|Publication number||US7147665 B1|
|Application number||US 09/744,493|
|Publication date||Dec 12, 2006|
|Filing date||Jul 22, 1999|
|Priority date||Jul 22, 1998|
|Also published as||CA2338379A1, DE69936263D1, DE69936263T2, EP1100416A1, EP1100416A4, EP1100416B1, WO2000004851A1|
|Publication number||09744493, 744493, PCT/1999/16648, PCT/US/1999/016648, PCT/US/1999/16648, PCT/US/99/016648, PCT/US/99/16648, PCT/US1999/016648, PCT/US1999/16648, PCT/US1999016648, PCT/US199916648, PCT/US99/016648, PCT/US99/16648, PCT/US99016648, PCT/US9916648, US 7147665 B1, US 7147665B1, US-B1-7147665, US7147665 B1, US7147665B1|
|Inventors||Vincent Bryan, Alex Kunzler|
|Original Assignee||Sdgi Holdings, Inc.|
|Export Citation||BiBTeX, EndNote, RefMan|
|Patent Citations (109), Non-Patent Citations (24), Referenced by (27), Classifications (36), Legal Events (7) |
|External Links: USPTO, USPTO Assignment, Espacenet|
Threaded cylindrical multidiscoid single or multiple array disc prosthesis
US 7147665 B1
A small profile, cylindrically shaped prosthetic disc device is provided. The device housing is comprised of two longitudinally split hollow halves, between which are contained multiple discoid shaped resilient bodies which may be of a polymeric type, or they may contain hydrogel. These bodies may lie in concave surfaces located on the interior of each side of the split cylindrical housing. The housing halves even under maximum physiological loads, do not contact one another directly. Threads on the exterior surface of the cylindrical housing facilitates insertion and retention in the prepared bone opening.
1. A disc prosthesis comprising, in combination, a cylindrical housing, the housing including an upper half and a lower half and a plurality of resilient, viscoelastic discs interposed between the upper half housing and the lower half housing to maintain the housing halves separate from one another, wherein said discs are ovoid in shape and are of similar size and compressibility.
2. A disc prosthesis according to claim 1 wherein said discs are non-coaxial.
3. A disc prosthesis according to claim 1 wherein each disc is partly surrounded by a concave surface formed within said housing and at least one post extending from the concave surface into a central portion of the corresponding disc.
4. A disc prosthesis according to claim 1 wherein said housing has a threaded exterior surface bearing a screw thread shape.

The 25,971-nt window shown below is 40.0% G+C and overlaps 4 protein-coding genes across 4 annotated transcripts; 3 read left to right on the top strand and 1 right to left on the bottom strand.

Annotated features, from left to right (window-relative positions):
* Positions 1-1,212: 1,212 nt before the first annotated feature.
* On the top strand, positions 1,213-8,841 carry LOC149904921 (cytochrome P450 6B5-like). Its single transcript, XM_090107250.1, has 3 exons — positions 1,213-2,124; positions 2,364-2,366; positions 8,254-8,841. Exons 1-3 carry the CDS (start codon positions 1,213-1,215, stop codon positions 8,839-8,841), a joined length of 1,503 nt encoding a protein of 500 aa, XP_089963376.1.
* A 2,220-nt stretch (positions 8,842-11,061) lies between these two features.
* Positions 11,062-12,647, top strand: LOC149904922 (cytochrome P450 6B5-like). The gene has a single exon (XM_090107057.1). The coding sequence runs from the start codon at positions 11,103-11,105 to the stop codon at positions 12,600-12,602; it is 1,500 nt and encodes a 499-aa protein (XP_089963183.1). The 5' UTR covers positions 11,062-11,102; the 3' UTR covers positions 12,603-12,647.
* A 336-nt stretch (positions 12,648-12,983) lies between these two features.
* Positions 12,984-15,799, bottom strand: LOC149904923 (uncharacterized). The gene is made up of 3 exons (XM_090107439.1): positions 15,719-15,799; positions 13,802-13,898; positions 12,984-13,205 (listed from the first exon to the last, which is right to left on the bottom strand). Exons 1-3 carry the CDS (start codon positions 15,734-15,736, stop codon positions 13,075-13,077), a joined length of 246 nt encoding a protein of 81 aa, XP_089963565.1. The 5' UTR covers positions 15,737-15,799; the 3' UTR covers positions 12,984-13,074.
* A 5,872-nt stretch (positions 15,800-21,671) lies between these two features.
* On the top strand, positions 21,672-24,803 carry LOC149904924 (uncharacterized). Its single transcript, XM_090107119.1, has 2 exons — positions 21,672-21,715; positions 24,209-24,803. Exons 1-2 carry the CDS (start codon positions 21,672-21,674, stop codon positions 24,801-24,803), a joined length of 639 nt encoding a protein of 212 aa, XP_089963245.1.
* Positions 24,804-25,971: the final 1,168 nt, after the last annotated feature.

5. A disc prosthesis according to claim 4 wherein said screw thread is continuous, and is contiguous from housing half to housing half so that the disc prosthesis can be screwed into a pre-tapped intervertebral space hole.
6. A disc prosthesis according to claim 1 wherein recesses are defined in said housing to permit bone ingrowth.
7. A disc prosthesis according to claim 4 including a wing member attached to each of the upper and the lower half housing members, the wings permitting the housing halves to be affixed to spinal vertebrae.
8. A disc prosthesis adapted to be affixed within a human spine, the prosthesis comprising an upper half housing of a cylindrical housing engaging the cephalad vertebral bone inferior end plate; a lower half housing engaging the caudal vertebral bone superior end plate; and a plurality of separate, resilient ovoid discs interposed between the housing halves.
9. A disc prosthesis adapted to be affixed within a human spine, the prosthesis comprising an upper half housing engaging the cephalad vertebral bone inferior end plate; a lower half housing engaging the caudal vertebral bone superior end plate; and a plurality of separate, resilient discs interposed between the housing halves wherein each disc is partly surrounded by a concave surface formed within one of said housing halves.
10. A disc prosthesis according to claim 8 wherein each housing half has a threaded exterior surface.
11. A disc prosthesis comprising, in combination, a hollow cylindrical housing with a substantially circular outer cross-section, the housing including two separate halves and at least one prosthetic disc located between the two housing halves, wherein each housing half is at least partly defined, in its interior, by a concave surface.
12. A plurality of disc prostheses located within a human spine, each prosthesis comprising an upper half housing engaging a bearing surface of a cephalad bone inferior end plate; a lower half housing engaging a caudal vertebral bone superior end plate; and at least one resilient ovoid disc interposed between each of the housing halves, wherein each prosthesis has a threaded exterior surface.
13. A plurality of disc prosthesis according to claim 12 wherein each prosthesis has recesses defined in its exterior surface to permit bone ingrowth.
14. A disc prosthesis comprising:
a cylindrical housing, comprising at least two rigid, confronting and complimentary parts, each having an exterior surface together defining a general continuous thread formation, and each having an interior surface at least a portion of which is concave;
at least one resilient, viscoelastic disc interposed between and contained within the interior surfaces of the housing parts to maintain the housing parts separate from one another but to provide cushioning between the housing parts and to permit limited motion of the housing parts.
15. A disc prosthesis according to claim 14 wherein the housing thread is adapted to engage the bone of adjacent vertebral bodies.
16. A disc prosthesis according to claim 14 including a sheath attached to said housing halves.
17. A disc prosthesis according to claim 14 including a plurality of resilient, viscoelastic discs of different sizes.
18. A disc prosthesis comprising, in combination, a hollow having an outer cylindrical cross-section housing, the housing including two separate halves and at least one prosthetic disc located between the two housing halves, wherein each housing half is at least partly defined by a concave surface and at least one of the housing halves includes a region configured for promoting bony in-growth.